I hadn't yet read enough Stephenson to know what to expect with this book, so I was assuming it would be more sci-fi. So I was confused, and then didn't have enough patience for what felt like a slow start. So I put it down and came back to it a month later, and oooh, it's a techno-thriller! With terrorists! And clandestine border crossings and urban and wild adventures. What a fantastically fun read! ( )
  evilmoose | Aug 6, 2014 |
Reamde, like Cryptonomicon and The Baroque Cycle before it, showcases Stephenson's knack for crafting intricate webs of multiple narratives, culminating in one final showdown. It reads a little like a contemporary Snow Crash, and gamers will appreciate the fact that Stephenson, characteristically, comes off as, if not a native, at least a well-informed ethnographer of MMO worlds familiar with how they actually look and feel (as opposed to the bizarre alarmist CSI-style treatment they're given in a lot of other contemporary fiction). Sadly, Reamde also retains some of the most cringeworthy parts of Stephenson's other works. Characters aren't so much well-rounded as they are painfully stereotypical, and the Hollywood action climactic scenes drag on for around 200 pages more than necessary. While that was a little more forgivable in novels stocked with nerd candy till the end (cryptography, history, weird computer viruses), in Reamde, the last few hundred pages of the book toss that all aside for a bizarre hunt-down-Osama-oops-I-Mean-Jones "climax" that leaves so much to be desired. I felt a little like I bought a ticket to see Being John Malkovich and ended up watching National Treasure.Reamde, while it gets off to a strong start and is consistently action-packed, may not be a good fit for readers who enjoyed Stephenson's previous, more sophisticated work. ( )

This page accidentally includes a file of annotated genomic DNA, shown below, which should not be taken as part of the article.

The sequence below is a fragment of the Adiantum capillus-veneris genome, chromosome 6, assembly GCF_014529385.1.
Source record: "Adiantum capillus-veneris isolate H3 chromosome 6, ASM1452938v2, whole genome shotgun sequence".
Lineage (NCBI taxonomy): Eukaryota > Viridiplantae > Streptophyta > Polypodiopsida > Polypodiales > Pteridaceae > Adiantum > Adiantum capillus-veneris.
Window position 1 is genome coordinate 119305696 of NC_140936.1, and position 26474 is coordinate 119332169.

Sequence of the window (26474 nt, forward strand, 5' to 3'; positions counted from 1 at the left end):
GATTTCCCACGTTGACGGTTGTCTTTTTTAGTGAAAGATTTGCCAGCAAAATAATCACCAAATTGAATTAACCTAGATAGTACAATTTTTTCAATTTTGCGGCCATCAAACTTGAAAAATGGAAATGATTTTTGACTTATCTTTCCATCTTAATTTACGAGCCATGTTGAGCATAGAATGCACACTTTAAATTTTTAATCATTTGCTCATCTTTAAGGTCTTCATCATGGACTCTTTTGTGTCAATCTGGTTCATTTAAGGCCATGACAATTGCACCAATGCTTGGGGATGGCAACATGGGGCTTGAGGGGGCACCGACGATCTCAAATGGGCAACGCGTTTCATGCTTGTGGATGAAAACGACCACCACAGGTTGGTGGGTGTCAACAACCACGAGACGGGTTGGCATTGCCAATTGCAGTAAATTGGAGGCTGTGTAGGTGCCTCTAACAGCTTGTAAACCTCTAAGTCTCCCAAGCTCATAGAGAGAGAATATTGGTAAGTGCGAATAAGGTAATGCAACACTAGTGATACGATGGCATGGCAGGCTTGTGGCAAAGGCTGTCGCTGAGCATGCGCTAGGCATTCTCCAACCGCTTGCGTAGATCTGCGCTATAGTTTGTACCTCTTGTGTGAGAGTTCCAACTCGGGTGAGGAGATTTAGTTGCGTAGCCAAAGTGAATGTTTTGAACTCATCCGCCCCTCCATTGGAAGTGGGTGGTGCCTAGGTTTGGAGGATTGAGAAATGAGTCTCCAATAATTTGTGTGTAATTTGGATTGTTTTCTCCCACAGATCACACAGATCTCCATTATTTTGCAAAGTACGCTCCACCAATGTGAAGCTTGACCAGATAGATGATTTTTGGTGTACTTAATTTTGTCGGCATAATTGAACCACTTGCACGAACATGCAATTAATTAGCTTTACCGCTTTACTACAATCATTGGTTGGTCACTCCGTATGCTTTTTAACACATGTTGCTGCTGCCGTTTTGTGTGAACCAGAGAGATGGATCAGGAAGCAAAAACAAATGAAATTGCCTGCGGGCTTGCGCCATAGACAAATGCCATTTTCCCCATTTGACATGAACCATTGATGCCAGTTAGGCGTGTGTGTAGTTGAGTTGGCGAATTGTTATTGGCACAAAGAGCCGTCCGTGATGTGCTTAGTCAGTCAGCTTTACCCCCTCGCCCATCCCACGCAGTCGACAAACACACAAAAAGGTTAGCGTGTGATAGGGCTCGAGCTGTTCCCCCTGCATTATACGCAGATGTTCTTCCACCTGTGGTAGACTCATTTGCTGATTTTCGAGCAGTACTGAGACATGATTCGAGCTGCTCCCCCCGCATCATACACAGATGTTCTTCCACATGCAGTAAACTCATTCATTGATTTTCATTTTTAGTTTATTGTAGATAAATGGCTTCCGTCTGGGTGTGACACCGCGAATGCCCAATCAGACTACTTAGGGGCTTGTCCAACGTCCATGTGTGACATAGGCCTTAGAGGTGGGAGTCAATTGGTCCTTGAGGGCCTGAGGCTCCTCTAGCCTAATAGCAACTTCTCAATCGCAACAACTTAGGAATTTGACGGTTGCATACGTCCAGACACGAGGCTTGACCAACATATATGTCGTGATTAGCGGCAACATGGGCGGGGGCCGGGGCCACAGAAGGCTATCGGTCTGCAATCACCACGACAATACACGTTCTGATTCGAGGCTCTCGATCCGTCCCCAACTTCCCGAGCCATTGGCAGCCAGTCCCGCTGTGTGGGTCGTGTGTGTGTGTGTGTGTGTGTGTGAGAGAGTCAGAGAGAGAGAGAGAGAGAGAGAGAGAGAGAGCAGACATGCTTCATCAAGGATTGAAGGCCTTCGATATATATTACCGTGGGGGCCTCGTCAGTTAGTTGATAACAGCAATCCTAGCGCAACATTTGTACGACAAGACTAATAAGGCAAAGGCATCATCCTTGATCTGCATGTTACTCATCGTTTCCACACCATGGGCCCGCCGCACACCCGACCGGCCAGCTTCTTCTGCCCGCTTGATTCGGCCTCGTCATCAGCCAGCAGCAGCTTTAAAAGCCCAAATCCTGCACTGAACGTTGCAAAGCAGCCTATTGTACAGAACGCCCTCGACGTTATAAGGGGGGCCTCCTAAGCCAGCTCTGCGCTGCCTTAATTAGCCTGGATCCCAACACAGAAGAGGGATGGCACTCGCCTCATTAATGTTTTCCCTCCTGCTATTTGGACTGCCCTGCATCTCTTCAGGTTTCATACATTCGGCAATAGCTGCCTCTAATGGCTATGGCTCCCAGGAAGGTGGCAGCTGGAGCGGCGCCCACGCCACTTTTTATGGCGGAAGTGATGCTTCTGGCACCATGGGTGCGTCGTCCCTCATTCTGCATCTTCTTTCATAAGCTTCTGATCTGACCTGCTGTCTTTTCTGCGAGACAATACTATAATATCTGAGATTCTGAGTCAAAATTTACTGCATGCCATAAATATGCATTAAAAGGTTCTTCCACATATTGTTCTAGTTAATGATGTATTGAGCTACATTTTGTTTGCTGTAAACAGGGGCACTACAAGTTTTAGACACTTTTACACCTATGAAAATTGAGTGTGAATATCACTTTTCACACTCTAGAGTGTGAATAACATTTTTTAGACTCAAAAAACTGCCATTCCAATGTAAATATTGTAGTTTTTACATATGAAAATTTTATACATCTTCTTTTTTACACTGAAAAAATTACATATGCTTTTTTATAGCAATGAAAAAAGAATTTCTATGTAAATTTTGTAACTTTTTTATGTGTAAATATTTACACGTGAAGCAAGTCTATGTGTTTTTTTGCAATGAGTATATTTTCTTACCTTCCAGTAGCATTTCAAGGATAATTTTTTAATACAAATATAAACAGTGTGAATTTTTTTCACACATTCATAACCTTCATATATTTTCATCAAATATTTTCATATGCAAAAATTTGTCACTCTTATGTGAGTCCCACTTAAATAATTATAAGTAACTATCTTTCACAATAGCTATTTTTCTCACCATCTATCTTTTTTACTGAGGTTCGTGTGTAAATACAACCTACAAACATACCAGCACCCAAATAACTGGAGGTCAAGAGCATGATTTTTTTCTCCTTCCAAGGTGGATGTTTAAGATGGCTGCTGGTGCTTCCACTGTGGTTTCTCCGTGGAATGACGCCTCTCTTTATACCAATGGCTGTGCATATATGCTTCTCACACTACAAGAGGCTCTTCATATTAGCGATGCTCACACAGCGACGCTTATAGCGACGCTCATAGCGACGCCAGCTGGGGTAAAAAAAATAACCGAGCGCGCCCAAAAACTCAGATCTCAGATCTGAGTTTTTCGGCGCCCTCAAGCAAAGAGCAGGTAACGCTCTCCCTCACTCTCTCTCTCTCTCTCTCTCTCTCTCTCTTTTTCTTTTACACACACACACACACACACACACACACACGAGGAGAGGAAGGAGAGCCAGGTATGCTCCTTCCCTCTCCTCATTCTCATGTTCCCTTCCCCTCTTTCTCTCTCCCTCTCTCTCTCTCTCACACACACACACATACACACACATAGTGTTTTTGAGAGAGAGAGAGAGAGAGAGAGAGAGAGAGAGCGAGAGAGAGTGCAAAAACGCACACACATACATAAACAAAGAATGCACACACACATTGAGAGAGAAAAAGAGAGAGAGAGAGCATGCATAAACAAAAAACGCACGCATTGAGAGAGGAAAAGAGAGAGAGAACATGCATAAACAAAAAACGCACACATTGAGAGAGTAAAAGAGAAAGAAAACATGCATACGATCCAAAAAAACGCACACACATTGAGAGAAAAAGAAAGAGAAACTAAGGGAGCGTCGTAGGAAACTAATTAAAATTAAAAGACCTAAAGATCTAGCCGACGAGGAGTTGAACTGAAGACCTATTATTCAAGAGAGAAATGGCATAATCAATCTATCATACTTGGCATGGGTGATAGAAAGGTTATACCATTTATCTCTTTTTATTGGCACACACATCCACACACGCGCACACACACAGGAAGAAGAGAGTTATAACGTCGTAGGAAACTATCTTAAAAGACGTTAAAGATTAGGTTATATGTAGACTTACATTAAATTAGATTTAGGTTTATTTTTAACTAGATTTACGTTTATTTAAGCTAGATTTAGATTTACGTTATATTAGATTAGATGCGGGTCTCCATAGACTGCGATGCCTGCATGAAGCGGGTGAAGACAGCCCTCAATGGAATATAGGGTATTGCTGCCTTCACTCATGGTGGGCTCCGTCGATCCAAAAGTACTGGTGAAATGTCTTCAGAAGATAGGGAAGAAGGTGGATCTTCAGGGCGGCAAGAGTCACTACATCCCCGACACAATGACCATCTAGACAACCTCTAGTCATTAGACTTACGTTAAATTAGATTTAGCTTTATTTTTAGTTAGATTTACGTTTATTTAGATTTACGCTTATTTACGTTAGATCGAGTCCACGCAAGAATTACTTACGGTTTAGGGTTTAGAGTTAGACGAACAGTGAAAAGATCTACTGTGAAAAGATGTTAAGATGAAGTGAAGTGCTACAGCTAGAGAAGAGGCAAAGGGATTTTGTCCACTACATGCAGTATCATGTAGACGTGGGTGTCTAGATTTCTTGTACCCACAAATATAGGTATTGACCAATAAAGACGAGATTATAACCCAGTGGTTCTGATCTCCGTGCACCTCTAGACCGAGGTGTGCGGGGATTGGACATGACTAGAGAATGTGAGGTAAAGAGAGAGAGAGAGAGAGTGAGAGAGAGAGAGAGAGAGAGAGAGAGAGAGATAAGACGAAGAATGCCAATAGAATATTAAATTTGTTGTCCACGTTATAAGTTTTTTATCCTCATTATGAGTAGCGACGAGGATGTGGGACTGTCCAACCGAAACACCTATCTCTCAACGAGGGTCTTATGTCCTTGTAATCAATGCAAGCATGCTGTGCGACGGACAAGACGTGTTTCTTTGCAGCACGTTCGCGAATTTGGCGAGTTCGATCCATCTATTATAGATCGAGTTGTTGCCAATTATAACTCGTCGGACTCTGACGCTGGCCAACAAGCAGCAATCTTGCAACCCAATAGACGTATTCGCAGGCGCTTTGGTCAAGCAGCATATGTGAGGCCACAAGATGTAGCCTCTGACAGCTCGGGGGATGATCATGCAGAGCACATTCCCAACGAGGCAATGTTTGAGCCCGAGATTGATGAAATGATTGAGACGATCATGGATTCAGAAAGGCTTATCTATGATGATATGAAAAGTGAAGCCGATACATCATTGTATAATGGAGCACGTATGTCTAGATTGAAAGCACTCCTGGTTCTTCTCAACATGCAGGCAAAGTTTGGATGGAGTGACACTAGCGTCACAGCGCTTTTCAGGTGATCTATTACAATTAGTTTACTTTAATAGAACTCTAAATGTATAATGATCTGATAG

joceloon | Aug 5, 2014 |
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Scribbler's nameRoleType 'o authorWork?How farrr the crew's sailed
Neal Stephensonprimary authorall editionsconfirmed
Hillgartner, MalcolmReadersecondary authorsome editionsconfirmed
Iacobelli, JamesBritches designersecondary authorsome editionsconfirmed
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When his own high-tech start up turns into a Fortune 500 computer gaming group, Richard Forthrast, the black sheep of an Iowa family who has amassed an illegal fortune, finds the line between fantasy and reality becoming blurred when a virtual war for dominance is triggered.… (more!)

(summary from another edition)